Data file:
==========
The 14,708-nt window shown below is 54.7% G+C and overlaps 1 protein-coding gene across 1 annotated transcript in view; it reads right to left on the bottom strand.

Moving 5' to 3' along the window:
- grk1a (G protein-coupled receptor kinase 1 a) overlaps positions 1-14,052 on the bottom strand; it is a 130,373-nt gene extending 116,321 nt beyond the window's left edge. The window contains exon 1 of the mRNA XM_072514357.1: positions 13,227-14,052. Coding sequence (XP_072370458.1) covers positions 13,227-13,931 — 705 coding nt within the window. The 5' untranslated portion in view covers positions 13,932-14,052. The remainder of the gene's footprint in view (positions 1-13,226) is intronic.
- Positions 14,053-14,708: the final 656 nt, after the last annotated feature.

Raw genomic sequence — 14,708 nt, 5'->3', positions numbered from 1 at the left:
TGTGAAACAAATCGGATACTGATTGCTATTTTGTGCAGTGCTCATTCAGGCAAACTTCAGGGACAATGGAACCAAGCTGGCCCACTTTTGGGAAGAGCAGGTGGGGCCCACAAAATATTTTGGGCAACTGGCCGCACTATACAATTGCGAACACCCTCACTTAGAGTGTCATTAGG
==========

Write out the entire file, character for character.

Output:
The 14,708-nt window shown below is 54.7% G+C and overlaps 1 protein-coding gene across 1 annotated transcript in view; it reads right to left on the bottom strand.

Moving 5' to 3' along the window:
- grk1a (G protein-coupled receptor kinase 1 a) overlaps positions 1-14,052 on the bottom strand; it is a 130,373-nt gene extending 116,321 nt beyond the window's left edge. The window contains exon 1 of the mRNA XM_072514357.1: positions 13,227-14,052. Coding sequence (XP_072370458.1) covers positions 13,227-13,931 — 705 coding nt within the window. The 5' untranslated portion in view covers positions 13,932-14,052. The remainder of the gene's footprint in view (positions 1-13,226) is intronic.
- Positions 14,053-14,708: the final 656 nt, after the last annotated feature.

Raw genomic sequence — 14,708 nt, 5'->3', positions numbered from 1 at the left:
TGTGAAACAAATCGGATACTGATTGCTATTTTGTGCAGTGCTCATTCAGGCAAACTTCAGGGACAATGGAACCAAGCTGGCCCACTTTTGGGAAGAGCAGGTGGGGCCCACAAAATATTTTGGGCAACTGGCCGCACTATACAATTGCGAACACCCTCACTTAGAGTGTCATTAGG